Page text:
That's why these FMD-ROM drives may be able to reach 1 gigabit/second transfer rate. 1x CD-ROM speeds are, what, 150kB/sec, e.g. 1200kbit/sec? That would make 1 gigabit/sec be equivalent to a 833x CD-ROM drive?


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RE: Thanks

Thanks a lot man, now I understand how cd-roms and cd-ROMRs work. Those FMD devices show great potential but I sincerely hope that the guys that develop the FMD-ROMs have the good sense of adding CD-ROM and DVD-ROM capability because there is no doubt that those FMD-ROMs will have stratospherical (is this how it is spelled) costs at the beggining and since I don't live in the US, I think its going to be a while before I get my hands on one of them. On other matter, I agree completely with you regarding the subject of the length that FO3 should have. I always zip through rpgs at burning speeds and I am always hungry for more Frank Horrigan-thrashing action and more Master's butt-whupping fest. I agree with you in that the game should be 16 cds (or more) long. If they implement a 3D, Third person view engine, they will be able to stash more relevant stuff in the cds. I personally think that the game should come out in a DVD or FMD (if they are out by the time FO3 comes out that is) disk because as some guys said disk swapping is a bit annoying.
To avoid making this post humongous (mine always are), I now put period and with a final thank you, I say: later dude.
RE: Try this one Xotor

It,s a combo unit wich includes a cd and an optical drive. It configure as drive E for my Cd-rom and drive F as a removeable drive. The drive unite is the same size as a cd-rom drive with a tray only deeper. I insert a "disk" wich is like a cd-rom in a jewel case. Each "disk" has a capacity of 650 Mb, like a regular cd-rom. I use it as a regular drive so i can write, rewrite format and so forth without wasting space like a CD-RW. The drive is a 10x Cd-rom and the PD cartridges transfer data at a rate of 518 to 1,141 kilobytes per second.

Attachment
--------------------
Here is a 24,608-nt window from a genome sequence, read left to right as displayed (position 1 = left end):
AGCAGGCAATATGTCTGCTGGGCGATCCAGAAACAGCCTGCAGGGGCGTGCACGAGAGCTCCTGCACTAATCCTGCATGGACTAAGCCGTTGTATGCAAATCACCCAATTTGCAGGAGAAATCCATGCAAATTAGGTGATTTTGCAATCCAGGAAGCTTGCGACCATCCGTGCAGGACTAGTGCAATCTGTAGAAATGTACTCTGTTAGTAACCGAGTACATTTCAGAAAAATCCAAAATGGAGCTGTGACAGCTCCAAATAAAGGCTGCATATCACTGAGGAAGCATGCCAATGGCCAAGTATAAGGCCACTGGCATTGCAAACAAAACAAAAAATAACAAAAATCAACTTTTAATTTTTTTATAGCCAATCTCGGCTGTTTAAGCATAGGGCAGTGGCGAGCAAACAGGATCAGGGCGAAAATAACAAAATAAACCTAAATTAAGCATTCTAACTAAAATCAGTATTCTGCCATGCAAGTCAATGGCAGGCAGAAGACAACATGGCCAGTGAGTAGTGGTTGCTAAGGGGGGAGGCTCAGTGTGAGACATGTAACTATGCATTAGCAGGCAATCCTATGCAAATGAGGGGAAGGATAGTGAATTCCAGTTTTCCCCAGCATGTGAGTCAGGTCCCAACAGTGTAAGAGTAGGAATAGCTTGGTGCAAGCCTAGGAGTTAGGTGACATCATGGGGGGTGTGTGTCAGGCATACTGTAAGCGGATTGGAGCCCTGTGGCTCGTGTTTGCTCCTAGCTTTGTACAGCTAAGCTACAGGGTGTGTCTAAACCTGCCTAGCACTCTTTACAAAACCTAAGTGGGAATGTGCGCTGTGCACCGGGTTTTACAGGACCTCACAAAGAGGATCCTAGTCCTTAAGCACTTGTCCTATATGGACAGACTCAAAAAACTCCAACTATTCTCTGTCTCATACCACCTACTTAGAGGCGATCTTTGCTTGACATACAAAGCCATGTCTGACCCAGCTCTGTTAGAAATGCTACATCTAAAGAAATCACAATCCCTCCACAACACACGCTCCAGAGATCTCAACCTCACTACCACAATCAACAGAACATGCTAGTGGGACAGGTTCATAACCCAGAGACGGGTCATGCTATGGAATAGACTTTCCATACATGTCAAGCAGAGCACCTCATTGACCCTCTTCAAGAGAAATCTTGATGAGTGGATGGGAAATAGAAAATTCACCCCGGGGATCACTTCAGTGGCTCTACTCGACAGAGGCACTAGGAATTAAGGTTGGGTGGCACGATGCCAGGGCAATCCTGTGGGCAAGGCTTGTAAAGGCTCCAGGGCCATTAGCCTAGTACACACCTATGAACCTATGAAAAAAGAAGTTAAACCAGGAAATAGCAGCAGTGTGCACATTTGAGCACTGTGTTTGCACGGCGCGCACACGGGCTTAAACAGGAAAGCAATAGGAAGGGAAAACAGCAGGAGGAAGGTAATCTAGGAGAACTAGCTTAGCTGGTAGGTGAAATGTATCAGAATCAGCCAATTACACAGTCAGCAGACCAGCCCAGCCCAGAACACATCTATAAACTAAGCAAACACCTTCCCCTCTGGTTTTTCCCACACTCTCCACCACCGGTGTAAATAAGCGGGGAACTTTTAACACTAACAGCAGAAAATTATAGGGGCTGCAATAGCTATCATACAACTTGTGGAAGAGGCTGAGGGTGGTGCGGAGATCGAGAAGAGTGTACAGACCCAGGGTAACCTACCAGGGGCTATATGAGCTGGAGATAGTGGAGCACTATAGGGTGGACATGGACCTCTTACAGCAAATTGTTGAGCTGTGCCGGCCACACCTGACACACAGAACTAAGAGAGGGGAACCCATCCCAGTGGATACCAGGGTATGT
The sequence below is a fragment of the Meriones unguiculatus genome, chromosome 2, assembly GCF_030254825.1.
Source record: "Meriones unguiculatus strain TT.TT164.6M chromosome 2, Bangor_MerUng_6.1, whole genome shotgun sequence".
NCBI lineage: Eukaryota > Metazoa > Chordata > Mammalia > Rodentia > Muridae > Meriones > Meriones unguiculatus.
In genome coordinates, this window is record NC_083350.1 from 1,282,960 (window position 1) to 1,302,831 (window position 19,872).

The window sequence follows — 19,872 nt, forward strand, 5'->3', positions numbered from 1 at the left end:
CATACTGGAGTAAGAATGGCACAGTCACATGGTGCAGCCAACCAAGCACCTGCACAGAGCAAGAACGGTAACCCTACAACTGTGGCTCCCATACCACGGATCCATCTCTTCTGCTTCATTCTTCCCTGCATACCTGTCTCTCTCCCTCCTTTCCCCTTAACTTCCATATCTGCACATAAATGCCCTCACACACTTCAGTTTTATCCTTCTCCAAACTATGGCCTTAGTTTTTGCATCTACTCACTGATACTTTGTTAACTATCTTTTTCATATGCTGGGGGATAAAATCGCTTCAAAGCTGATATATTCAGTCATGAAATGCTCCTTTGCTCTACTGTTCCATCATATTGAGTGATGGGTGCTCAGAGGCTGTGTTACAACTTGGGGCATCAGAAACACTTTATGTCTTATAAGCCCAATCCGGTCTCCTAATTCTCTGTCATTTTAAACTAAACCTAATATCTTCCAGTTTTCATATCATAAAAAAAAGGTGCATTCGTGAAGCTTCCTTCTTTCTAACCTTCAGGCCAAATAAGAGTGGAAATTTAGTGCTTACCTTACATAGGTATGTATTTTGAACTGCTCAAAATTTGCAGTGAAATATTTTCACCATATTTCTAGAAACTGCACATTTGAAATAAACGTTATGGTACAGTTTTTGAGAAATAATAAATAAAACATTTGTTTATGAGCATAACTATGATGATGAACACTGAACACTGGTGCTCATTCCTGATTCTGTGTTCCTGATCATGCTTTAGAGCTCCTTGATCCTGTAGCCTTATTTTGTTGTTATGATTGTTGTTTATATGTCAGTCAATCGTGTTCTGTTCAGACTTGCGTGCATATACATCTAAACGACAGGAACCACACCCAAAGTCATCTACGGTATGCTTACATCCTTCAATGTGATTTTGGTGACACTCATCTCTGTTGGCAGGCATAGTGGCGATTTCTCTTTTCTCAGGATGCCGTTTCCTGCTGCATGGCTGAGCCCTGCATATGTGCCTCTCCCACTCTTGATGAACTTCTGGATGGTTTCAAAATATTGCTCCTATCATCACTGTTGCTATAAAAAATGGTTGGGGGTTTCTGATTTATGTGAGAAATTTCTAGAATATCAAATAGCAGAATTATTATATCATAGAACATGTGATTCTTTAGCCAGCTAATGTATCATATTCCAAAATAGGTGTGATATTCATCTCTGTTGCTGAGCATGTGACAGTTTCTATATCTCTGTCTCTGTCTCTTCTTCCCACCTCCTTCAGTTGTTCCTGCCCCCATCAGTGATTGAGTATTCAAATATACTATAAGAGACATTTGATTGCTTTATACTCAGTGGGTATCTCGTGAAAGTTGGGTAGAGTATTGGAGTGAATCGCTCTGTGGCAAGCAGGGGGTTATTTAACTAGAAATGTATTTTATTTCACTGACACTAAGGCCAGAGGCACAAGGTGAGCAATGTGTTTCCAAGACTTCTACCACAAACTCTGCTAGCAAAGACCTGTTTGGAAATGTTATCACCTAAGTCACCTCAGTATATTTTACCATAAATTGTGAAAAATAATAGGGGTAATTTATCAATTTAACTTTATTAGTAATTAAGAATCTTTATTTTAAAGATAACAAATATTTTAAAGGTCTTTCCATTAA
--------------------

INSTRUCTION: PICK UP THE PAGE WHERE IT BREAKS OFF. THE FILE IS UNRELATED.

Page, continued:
I use it for backups, since the disks are in a protected jewel case i dont have to worry about degradation of data. PD cartridges store data in a spiral pattern. Data on a PD cartridge is read at a constant angular velocity (CAV). PD cartridges can be written more than one million times. They have a estimated shelf life of 30 years.

btw i was not trying to "nail" you on this one just checking your knowledge of older technologies.

"I'm Ugly and I AM CANADIAN!"
RE: Try this one Xotor

Sounds like a big MD


>It,s a combo unit wich includes
>a cd and an optical
>drive. It configure as
>drive E for my Cd-rom
>and drive F as
>a removeable drive. The drive
>unite is the same size
>as a cd-rom drive with
>a tray only deeper. I
>insert a "disk" wich is
>like a cd-rom in a
>jewel case. Each "disk" has
>a capacity of 650 Mb,
>like a regular cd-rom. I
>use it as a regular
>drive so i can write,
>rewrite format and so forth
>without wasting space like a
>CD-RW. The drive is a
>10x Cd-rom and the PD
>cartridges transfer data at a
>rate of 518 to 1,141
>kilobytes per second.
>I use it for backups, since
>the disks are in a
>protected jewel case i dont
>have to worry about degradation
>of data. PD cartridges store
>data in a spiral pattern.
>Data on a PD cartridge
>is read at a constant
>angular velocity (CAV). PD cartridges
>can be written more than
>one million times. They have
>a estimated shelf life of
>30 years.
>btw i was not trying to
>"nail" you on this one
>just checking your knowledge of
>older technologies.
>"I'm Ugly and I AM CANADIAN!"